Pumpkins, Peppers, and Unusual New Discoveries: The Fall Fest Field Trip

31 October 2019

Just a week and a half ago Northfield was showered in sunshine on a balmy 63-degree day––a day that 12 elementary school students traipsed up to the Carleton farm. The Farm House backyard suddenly teemed with more than just plant life, as kids ran around screaming with unadulterated excitement and pleasure at the various natural curiosities they came across: A fuzzy caterpillar to feign horror at or enquire, “You think that’s real fur?” There were peppers they had never tried and berries to be warned against. 

The Environmental Systems cohort led their annual Fall Fest Field Trip the other week, in collaboration with Green Thumbs, Art Sprouts, and Kids for Conservation. Fall Fest is one of the few opportunities for collaboration between all the environmental programs, even though Fellows and Program Directors all work with the same kids. While the Carleton facilitators visit the middle and elementary school all the time, this event is also the only time the kids get to come to Carleton as part of these programs. “A lot of times they will ask us questions about what Carleton is like, so it’s nice to be able to show them,” says Caro Carty ‘20, the key organizer for the trip. Caro, along with the rest of the Environmental Systems cohort and their PD’s, planned the afternoon to include an activity in the Arb, a scavenger hunt, bingo in the garden, vegetable tasting, and pumpkin painting.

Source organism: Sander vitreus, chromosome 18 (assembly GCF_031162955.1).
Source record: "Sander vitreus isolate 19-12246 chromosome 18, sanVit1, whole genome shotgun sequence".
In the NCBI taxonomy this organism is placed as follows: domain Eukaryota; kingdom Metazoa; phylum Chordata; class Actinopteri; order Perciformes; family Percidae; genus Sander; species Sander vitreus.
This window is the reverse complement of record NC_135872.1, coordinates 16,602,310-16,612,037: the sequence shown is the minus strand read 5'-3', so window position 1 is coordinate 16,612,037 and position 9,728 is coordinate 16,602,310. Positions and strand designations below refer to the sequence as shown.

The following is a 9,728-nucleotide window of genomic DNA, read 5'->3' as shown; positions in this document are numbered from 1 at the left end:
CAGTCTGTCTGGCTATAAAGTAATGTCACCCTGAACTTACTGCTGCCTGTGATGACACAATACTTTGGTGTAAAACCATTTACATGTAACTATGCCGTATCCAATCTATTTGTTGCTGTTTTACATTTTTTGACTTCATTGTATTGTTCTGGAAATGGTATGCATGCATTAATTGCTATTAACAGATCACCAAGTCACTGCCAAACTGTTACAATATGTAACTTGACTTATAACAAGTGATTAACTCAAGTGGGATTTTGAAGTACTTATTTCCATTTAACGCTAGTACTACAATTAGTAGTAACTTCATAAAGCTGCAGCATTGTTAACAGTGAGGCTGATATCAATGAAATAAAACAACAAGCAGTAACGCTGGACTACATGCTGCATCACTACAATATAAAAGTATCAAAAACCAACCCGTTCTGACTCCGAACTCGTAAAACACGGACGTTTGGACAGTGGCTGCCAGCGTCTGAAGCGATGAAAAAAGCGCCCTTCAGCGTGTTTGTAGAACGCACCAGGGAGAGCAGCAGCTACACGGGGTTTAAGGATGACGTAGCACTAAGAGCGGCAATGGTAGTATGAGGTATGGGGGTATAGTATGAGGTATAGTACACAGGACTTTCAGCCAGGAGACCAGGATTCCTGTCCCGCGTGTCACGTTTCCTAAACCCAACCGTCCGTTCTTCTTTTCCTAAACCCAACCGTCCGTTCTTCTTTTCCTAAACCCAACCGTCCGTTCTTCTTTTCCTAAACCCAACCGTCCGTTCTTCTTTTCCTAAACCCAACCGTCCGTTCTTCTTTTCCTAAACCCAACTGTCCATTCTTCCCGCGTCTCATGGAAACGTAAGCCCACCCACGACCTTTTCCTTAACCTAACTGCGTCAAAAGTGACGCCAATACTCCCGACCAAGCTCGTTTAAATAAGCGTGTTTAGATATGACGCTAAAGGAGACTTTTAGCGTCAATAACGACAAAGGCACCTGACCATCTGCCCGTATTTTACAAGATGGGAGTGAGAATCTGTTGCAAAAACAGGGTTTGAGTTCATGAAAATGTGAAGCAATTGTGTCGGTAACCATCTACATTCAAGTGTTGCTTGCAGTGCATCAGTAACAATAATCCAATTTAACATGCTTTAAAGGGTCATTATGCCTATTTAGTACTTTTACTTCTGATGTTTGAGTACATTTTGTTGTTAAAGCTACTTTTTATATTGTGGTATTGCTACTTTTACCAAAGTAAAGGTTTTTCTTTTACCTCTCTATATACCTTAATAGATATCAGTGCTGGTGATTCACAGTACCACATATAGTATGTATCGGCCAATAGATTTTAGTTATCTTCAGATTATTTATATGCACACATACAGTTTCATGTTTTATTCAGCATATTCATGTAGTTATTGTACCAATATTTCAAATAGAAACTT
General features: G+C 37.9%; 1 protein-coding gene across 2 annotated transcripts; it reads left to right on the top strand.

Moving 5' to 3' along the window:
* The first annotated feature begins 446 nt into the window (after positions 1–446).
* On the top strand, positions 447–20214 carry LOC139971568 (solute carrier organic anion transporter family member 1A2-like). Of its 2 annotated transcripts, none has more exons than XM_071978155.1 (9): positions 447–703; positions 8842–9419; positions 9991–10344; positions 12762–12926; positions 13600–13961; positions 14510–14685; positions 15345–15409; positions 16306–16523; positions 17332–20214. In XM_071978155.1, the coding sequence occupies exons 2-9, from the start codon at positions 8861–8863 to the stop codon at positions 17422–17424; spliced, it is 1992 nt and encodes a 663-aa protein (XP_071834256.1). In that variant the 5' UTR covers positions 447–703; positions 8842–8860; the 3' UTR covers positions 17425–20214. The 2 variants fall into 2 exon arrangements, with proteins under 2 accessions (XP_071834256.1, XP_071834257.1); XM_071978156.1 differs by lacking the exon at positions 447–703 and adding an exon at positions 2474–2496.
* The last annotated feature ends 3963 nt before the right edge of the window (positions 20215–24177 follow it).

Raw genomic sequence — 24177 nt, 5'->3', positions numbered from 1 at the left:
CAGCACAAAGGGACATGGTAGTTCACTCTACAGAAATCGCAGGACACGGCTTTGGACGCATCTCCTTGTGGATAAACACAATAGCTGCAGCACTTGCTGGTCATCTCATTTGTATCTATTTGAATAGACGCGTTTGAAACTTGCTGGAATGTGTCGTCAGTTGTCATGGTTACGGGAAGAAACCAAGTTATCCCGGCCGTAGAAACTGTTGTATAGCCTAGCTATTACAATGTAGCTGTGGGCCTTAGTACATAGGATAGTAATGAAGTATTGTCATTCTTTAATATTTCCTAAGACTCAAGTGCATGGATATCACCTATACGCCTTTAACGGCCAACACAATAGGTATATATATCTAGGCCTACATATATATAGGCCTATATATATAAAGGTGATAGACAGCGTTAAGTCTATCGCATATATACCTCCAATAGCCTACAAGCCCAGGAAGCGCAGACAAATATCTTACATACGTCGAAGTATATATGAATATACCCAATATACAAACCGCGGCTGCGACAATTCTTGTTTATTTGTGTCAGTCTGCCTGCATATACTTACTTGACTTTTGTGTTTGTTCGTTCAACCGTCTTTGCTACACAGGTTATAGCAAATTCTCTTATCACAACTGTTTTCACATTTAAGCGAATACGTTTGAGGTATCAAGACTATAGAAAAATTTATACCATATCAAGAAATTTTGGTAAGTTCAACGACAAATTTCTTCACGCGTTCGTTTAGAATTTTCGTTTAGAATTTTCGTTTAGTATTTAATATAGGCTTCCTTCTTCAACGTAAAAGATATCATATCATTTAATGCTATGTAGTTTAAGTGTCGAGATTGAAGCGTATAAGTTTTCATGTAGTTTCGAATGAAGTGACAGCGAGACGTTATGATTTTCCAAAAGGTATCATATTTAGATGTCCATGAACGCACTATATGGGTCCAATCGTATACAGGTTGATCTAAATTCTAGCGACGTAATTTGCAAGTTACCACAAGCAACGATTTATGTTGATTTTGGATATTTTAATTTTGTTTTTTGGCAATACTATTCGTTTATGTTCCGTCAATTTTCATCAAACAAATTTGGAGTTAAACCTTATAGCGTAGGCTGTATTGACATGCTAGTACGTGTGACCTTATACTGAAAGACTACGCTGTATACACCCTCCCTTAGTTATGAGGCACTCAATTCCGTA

All of these activities were structured to help the children celebrate fall and give them the chance to be outside. It was important to allocate time for an Arb walk, Caro notes, because, “even though the Arb is a beautiful space close to where the students go to school, a lot of times they don’t explore it. The Arb can be a bit restrictive in its use. So, we wanted to have them in there and talk about what they were seeing.” As for the programming that was gardening related, the Green Thumbs students often have a limited amount of time that they actually can spend outside gardening. Caro explains that, for this reason, “it was a special opportunity for them to see a lot of vegetables growing. It was very fun to have youthful energy on campus and to have the Arb be a place where people were having fun.” The kids were on school break and soon such outdoor activities will not be possible with the coming winter. Caro Carty, ever humble in their CCCE work, wraps up our discussion on a growth oriented note, “I hope they were able to engage with something in their local community that they maybe don’t see in their everyday lives.”